Ferry 3: West Cowes to East Cowes

It was then a short cycle to the chain ferry, so that we could get to the other side of Cowes. It took a while for the ferry to arrive and even I thought I might be able to swim to the other side faster than it took the ferry to get there… but the water was dirty and I can’t swim with my bike!

Cowes chain ferry

Cowes chain ferry

When the ferry arrived, we had to sit inside, which was a little stinky and warm, but we knew we’d only be on the ferry for a few minutes.

Bike Gang on Cowes chain ferry

Bike Gang on Cowes chain ferry

When we left the ferry, it was a short (8-10k) ride to Fishbourne, where we had a short wait for the ferry to Portsmouth, so we decided to relax in the shade for a while. (A ferry was just leaving as we got there, but we weren’t quite fast enough to get on it and didn’t feel that we were in a hurry as we were having such a fun time).

A little rest before teh ferry from Cowes to Portsmouth

Ferry 4: Fishbourne to Portsmouth

Finally, we were on the fourth ferry of our adventure.

Looking down on our bikes on the Cowes to Portsmouth ferry

Looking down on our bikes on the Cowes to Portsmouth ferry

We enjoyed sitting on the top deck of the ferry and feeling the breeze.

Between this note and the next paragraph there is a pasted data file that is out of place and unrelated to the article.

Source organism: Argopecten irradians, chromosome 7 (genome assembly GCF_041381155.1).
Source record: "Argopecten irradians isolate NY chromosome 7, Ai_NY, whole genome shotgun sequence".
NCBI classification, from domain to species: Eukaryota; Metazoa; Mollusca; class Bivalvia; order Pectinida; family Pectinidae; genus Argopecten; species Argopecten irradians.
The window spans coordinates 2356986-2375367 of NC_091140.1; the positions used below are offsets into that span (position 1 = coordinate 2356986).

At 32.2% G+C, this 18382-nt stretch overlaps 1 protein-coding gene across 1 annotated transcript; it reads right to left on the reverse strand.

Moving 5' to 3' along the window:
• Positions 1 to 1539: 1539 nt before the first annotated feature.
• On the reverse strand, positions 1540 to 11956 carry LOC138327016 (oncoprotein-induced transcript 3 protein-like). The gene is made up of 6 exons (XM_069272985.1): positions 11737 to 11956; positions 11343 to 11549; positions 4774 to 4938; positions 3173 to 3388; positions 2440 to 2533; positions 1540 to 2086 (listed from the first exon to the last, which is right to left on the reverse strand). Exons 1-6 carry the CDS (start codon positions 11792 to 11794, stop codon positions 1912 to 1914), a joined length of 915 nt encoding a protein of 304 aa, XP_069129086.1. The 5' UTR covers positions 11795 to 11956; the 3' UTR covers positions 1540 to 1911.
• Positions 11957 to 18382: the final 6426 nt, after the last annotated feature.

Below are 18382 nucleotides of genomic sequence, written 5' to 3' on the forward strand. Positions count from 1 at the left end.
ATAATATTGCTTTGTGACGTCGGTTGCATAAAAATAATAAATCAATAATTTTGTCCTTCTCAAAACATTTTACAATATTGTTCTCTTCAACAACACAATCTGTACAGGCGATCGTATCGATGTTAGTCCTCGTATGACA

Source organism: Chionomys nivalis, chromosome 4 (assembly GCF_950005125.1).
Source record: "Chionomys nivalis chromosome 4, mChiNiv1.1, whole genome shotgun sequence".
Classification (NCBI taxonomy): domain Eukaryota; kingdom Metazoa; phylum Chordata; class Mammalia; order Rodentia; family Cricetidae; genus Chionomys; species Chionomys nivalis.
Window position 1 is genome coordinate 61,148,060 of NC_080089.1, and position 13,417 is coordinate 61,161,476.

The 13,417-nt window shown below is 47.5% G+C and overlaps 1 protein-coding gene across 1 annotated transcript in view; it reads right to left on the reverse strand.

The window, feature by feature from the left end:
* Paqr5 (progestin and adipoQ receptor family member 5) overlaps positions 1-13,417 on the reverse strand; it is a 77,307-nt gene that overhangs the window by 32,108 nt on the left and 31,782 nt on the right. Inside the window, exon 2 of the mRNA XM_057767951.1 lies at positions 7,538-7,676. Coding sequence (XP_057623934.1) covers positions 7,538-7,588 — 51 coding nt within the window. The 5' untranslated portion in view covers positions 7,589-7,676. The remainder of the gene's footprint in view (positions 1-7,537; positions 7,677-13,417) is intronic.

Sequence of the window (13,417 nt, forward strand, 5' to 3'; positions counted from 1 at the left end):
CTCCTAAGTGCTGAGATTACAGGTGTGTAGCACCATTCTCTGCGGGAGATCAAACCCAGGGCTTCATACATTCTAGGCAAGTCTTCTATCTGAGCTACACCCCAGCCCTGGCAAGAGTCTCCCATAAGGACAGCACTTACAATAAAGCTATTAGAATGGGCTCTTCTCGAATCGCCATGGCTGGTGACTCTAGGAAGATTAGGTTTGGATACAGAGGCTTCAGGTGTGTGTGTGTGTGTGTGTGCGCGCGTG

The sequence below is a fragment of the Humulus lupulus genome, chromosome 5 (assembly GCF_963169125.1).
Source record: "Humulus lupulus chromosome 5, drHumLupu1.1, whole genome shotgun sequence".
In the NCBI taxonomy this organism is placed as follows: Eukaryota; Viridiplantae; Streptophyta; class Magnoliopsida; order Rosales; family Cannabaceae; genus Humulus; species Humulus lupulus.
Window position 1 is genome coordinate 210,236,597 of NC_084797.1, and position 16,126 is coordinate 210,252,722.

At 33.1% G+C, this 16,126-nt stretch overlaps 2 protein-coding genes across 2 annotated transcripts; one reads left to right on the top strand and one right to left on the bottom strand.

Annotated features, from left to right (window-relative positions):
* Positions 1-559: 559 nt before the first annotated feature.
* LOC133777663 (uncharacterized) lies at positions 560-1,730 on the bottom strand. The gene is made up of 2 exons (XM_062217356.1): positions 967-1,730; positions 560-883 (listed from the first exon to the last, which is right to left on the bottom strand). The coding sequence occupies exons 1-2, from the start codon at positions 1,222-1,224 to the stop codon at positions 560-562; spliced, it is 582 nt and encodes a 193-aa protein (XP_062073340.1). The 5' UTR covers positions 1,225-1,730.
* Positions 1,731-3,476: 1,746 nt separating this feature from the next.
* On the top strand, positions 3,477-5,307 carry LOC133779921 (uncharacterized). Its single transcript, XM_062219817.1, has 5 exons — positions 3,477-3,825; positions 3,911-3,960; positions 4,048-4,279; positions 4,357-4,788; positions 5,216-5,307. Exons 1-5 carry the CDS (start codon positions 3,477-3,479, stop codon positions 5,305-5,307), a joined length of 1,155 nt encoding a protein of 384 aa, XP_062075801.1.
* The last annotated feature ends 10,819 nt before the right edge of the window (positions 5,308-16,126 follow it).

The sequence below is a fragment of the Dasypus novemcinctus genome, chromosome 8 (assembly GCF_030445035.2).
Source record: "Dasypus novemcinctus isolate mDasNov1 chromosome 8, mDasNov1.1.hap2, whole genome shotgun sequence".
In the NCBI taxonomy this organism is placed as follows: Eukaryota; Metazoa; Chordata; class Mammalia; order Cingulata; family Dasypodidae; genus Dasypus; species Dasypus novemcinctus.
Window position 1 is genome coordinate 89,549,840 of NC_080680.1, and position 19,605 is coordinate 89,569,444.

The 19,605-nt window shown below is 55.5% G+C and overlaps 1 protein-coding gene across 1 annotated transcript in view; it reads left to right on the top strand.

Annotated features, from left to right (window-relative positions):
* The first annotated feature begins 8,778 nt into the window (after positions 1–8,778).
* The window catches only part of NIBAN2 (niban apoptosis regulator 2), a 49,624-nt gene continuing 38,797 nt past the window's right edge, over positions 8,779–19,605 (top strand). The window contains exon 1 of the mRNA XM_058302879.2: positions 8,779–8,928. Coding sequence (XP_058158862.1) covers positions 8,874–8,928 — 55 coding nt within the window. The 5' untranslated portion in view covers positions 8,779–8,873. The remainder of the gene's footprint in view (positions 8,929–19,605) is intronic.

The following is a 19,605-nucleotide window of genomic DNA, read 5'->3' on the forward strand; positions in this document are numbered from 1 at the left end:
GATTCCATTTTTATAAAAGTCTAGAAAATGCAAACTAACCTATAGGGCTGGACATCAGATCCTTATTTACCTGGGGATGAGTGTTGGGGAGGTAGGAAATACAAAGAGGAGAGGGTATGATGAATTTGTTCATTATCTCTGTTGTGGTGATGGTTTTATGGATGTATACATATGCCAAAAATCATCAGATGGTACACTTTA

Ferry 5: Portsmouth to Gosport

After we left Gosport, we had another 20k ride to get to Warsash. It was a beautifully warm day and the sea looked so inviting that most people went in for a swim… I didn’t want to have to ride my bike with wet shorts on, so I just paddled. Katherine loved it and didn’t want to leave the water… you can only see her feet in the picture below.

A quick dip

A quick dip

Ferry 6: Warsash to Hamble

We realised that we were cutting it rather fine to make it to the last ferry at Hamble as it was scheduled to leave at 6pm. We sent the fastest cyclists ahead, whilst Liz and I did our best at the back. Fortunately, Suzanne and Piers made it on time and we found that there were a few other people who also wanted to catch a ferry, so the boatman agreed that he would make an extra journey to be able to transport all of us across. This gave us some time to be able to take some photos of the cute waiting room.

Waiting for the ferry in Warsash

It was difficult to squeeze all of us and our bikes onto the ferry, but the boatman managed it.

Warsash ferry

Warsash ferry

The Warsash ferry

The Warsash ferry

All aboard the Warsash ferry

All aboard the Warsash ferry

It felt quite sad when we finally got off the ferry in Hamble as it seemed as though our adventure was over.

Leaving the final ferry in Hamble

Leaving the final ferry in Hamble

Fortunately, we had one last opportunity for a group photo, with Dani King’s gold post box. (Dani King is a cyclist who won a gold medal in the 2012 Olympics).

Dani King's gold postbox in Hamble

Dani King’s gold postbox in Hamble

If you’re ever in this area and have a day that you can spend with your bike, I’d strongly recommend trying this route. It was great fun and even with all of the ferries it only cost about £25.

Leave a Reply

Fill in your details below or click an icon to log in:

WordPress.com Logo

You are commenting using your WordPress.com account. Log Out / Change )

Twitter picture

You are commenting using your Twitter account. Log Out / Change )

Facebook photo

You are commenting using your Facebook account. Log Out / Change )

Google+ photo

You are commenting using your Google+ account. Log Out / Change )

Connecting to %s

%d bloggers like this: